Finally our Lear marathon is over. The movies have been watched and reviewed, my text is done, at least the rough draft. Next week, for sure, barring unforeseen happenings, it will be ready to post here. With all the buildup you’re probably expecting something extraordinary. I don’t know about that but I can promise you a bit of good old Lear pathos. But that’s next week.
From Davis and Frankforter’s The Shakespeare Name Dictionary.
- Eglamore is the name of a nobleman who helps Silvia flee from Milan in Two Gentlemen from Verona, then runs away. It could be a reference to a figure in the Merlin legend in which there is a runaway knight called Eglame.
- Elsinore, as we all know, is the castle in Hälsingör in Denmark (my computer can’t make the Danish ö so you’ll have to put up with the Swedish one) in which Hamlet takes place. It’s a real castle. I’ve been there. It’s probably not quite the same now though as it was in Hamlet’s day. Or rather, Shakepeare’s.
- Dagens Nyheter had a report about a cultural figure named Svante Grundberg in honor of his 70th birthday. When asked what he’s reading now the answer was, “Before I read Shakespeare, Scott Fitzgerald, Kafka and all that jazz. Now it’s mostly biographies of musicians and old Hollywood oddballs.”
- The Crossing Places by Elly Griffiths started out as an interesting detective novel starring an archeologist who runs across a case requiring knowledge of Shakespeare. The quotes “A little touch of Harry in the night” (Henry V) and “A man may see how the world goes with no eyes” (King Lear) are used and volumes of Shakespeare are lying around the characters’ bookshelves. Unfortunately this, the landscape and the history were the highlights. The story itself was uninteresting in the final analysis.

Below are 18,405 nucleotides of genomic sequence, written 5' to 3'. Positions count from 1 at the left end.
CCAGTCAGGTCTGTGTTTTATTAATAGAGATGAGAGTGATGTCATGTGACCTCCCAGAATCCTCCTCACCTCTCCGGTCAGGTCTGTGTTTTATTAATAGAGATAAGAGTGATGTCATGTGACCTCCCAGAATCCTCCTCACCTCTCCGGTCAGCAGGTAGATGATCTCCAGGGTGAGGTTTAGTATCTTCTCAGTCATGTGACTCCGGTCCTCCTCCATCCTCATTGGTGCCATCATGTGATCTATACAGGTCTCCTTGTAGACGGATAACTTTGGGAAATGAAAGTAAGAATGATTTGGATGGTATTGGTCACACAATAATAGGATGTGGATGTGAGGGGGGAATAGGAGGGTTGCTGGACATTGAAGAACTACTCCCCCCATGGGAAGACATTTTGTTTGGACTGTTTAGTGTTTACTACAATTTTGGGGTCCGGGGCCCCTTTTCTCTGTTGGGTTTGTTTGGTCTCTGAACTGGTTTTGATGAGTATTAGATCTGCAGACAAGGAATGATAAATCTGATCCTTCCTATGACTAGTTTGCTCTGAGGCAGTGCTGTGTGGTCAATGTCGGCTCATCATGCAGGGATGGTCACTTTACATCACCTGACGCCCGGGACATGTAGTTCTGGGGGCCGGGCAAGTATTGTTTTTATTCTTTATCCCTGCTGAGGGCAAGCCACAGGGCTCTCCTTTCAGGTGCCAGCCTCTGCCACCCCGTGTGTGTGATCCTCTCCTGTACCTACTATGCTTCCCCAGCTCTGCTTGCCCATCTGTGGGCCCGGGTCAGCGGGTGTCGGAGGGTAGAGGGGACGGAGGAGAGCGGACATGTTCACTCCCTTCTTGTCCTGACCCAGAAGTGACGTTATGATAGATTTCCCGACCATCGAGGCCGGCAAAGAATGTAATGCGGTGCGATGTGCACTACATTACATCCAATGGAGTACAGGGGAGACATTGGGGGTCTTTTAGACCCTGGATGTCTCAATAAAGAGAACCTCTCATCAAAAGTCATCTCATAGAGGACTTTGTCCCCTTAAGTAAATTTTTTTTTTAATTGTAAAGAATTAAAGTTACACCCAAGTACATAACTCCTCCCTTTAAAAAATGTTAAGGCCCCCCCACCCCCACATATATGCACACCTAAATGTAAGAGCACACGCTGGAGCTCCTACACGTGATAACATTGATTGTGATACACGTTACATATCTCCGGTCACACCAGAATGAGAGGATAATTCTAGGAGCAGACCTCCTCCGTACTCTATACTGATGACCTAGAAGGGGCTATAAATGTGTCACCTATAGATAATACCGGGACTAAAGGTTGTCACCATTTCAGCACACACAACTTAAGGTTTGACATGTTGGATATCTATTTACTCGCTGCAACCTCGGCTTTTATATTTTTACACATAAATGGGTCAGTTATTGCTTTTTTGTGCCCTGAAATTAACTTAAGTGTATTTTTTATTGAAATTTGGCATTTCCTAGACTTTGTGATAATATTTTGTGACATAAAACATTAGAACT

- Open City by Teju Cole is about a scholar who got a poor grade in a Shakespeare seminar but learned bits of the Sonnets.
- Swerve by Stephen Greenblatt is starting out with a bang. I’ve only read the introduction so far, and Shakespeare has only been mentioned once as Greenblatt’s primary interest, but already I’m excited about it. It’s about the lost manuscript of Lucretia’s The Nature of Things being found and becoming instrumental in kicking off the Renaissance. I’m sure there will is Shakespeare to come. And I think I’ll have to start a Stephen Greenblatt fan club.
Further this week:
- Watched: two films of Lear, the one with Patrick Magee and the one with Paul Scofield.
- Wrote and posted: reviews of same.
- Ordered from Bokus: Sleep of Death by Philip Gooden, a detective novel that takes place in Shakespeare’s London. The main character is a member of the Chamberlain’s Men. Should be interesting.
- Ordered from Bokus: Shakespeare’s London on Five Groats a Day by Richard Tames. Also sounds interesting. We’ll have to start saving our groats!
Posted this week:
- Reviews of the two Lear films: http://rubyjandsmovieblog.blogspot.se/2013/11/king-lear-1974.html and http://rubyjandsmovieblog.blogspot.se/2013/11/king-lear-1971.html
- This Monday report.